Avoiding Whole Grains
Most of those sugary breakfast cereals and pastries are also low in fiber. Whole grains provide fiber, which can keep your cholesterol levels and keeps your digestive system healthy. Choose whole grains and high-fiber foods:
Eat 100% whole-grain, unsweetened hot or cold breakfast cereals.
Use 100% whole-grain bread instead of white bread for your toast.
Make low fat oat bran muffins.
Not Eating Any Fruit or Vegetables
Fruits and vegetables are usually low in calories and rich in nutrients and phytochemicals. Experts recommend that we eat five to nine servings of fruits and vegetables every day (no, that bowl of fruit-flavored cereal doesn't count):
Make an omelet with mushrooms, peppers and onions.
Slice a grapefruit or orange in half and serve with a slice of 100% whole-grain toast with peanut butter.
Add berries, raisins, or bananas to your whole grain cereal.
Skipping Breakfast Altogether
Maybe you're in a rush or you think skipping breakfast is a good way to cut calories. But it really isn't. People who skip breakfast are more likely to be overweight, probably because they eat too much later in the day. You can have a quick but healthy breakfast:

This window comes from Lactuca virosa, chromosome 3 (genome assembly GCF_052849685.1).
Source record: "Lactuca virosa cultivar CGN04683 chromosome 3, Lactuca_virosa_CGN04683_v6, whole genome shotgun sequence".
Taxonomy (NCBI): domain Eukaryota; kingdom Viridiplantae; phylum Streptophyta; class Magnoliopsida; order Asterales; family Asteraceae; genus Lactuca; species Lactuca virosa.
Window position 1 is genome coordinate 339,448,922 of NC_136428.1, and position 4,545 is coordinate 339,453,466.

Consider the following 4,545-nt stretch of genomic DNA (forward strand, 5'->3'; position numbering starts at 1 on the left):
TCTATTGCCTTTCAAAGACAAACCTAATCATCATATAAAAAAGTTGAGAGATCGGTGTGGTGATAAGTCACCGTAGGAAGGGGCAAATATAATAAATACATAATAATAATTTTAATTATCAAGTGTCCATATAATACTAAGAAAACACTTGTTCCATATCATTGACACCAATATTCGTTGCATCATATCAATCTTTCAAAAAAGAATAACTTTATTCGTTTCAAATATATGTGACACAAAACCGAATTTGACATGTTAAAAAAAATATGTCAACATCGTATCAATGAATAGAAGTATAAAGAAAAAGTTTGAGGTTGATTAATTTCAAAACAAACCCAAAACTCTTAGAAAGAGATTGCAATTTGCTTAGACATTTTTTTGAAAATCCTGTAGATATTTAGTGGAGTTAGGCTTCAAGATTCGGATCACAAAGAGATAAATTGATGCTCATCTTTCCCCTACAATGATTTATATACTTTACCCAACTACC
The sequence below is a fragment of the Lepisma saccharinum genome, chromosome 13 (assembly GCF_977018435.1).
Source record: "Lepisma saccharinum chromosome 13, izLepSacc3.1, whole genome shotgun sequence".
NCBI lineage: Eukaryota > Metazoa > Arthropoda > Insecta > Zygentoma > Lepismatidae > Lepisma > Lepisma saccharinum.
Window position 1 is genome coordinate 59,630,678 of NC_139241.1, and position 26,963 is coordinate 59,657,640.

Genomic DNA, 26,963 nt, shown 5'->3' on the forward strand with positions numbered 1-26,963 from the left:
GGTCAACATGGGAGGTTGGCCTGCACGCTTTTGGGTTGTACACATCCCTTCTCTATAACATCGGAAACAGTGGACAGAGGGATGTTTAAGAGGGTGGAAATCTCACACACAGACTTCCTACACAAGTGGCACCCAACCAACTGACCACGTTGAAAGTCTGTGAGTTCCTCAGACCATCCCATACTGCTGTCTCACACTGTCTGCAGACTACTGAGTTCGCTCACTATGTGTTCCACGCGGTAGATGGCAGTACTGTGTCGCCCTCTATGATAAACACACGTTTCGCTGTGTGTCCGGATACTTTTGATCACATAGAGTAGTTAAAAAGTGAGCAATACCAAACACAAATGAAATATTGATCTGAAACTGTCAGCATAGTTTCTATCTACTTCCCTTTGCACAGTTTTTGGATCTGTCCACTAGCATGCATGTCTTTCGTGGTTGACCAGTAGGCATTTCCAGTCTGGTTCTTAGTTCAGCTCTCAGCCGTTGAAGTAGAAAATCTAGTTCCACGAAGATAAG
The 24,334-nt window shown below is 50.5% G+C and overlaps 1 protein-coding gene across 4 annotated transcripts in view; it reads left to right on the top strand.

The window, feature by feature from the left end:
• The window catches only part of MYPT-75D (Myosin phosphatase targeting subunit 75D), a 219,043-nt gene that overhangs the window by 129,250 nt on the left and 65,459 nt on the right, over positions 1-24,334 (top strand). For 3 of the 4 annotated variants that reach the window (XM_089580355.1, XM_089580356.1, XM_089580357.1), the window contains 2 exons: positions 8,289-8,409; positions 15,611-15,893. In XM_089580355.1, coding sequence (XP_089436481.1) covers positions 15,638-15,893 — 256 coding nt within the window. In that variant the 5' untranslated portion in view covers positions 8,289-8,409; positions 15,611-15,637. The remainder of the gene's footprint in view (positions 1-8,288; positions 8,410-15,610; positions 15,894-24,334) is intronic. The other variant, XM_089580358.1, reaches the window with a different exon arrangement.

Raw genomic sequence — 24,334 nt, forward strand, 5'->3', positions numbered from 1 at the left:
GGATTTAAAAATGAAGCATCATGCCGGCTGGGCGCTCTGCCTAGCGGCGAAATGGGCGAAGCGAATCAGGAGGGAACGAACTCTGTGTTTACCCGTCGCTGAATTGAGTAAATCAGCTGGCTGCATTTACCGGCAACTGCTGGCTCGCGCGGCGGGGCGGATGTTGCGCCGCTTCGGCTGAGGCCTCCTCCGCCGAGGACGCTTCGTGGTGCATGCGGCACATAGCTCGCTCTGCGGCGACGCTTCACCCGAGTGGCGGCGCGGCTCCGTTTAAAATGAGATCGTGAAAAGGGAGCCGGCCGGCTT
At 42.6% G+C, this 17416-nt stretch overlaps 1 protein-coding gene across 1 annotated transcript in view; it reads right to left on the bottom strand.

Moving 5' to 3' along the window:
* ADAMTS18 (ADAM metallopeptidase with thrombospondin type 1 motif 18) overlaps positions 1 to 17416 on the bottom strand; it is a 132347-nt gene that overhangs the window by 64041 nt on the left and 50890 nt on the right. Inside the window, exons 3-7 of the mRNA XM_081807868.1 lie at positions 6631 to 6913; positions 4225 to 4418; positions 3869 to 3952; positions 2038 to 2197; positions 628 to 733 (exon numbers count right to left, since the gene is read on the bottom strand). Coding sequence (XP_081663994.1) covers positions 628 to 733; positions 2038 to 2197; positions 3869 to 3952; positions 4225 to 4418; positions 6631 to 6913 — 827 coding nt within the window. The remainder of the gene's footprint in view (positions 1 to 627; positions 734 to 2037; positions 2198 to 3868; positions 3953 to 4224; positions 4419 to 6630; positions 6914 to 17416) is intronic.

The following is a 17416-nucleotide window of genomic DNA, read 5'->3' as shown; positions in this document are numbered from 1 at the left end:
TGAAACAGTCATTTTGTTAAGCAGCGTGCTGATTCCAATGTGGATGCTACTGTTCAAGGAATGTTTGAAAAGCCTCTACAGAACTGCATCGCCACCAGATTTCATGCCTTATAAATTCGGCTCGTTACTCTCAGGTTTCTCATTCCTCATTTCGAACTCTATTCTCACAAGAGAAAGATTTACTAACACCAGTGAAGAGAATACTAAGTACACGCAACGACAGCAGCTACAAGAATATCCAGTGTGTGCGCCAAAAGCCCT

Keep ready-to-eat foods handy like hardboiled eggs, nuts, and fresh fruit.
Make a fruit smoothie for breakfast.
Make your own breakfast cereal bars with healthy whole-grain cereals.
Shereen has been the About.com Guide to Nutrition since 2004.
During her practice as a nutritionist and as a chiropractic physician for 16 years, Shereen saw how eating healthy foods (or not-so-healthy foods) impacted her patients' well-being every day. She decided that she wanted to reach a larger audience so she left practice to become a health and nutrition writer as well as the nutrition guide for About.com. Shereen is a member of the American Dietetic Association.
Shereen has a master's degree in human nutrition from the University of Bridgeport in Connecticut and she was previously certified as a Certified Nutrition Specialist. She also has a doctor of chiropractic degree from Northwestern College of Chiropractic in Bloomington, Minnesota.
From Shereen Jegtvig:
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Editorial By Ray Gollis:
Pretty cool article by Shereen. I try to eat a nutritious breakfast when possible. I believe everybody should start out with whole grains. Either oatmeal, whole grain bread, granola or rye bread. That is good Shereen says to eat a poached egg. I would agree that this is better than eating fried egg. The problem I see is most people are eating saturated fats that include meats like: bacon, sausage and ham. These meats will lead to high blood pressure, strokes and heart attacks. I try by best to stay to this diet. I try to eat a omelette that has alot of vegetables like a western omelette that includes: green peppers, onions and mushroooms. Hey, if you want to get rid of stubborn belly fat, and build muscle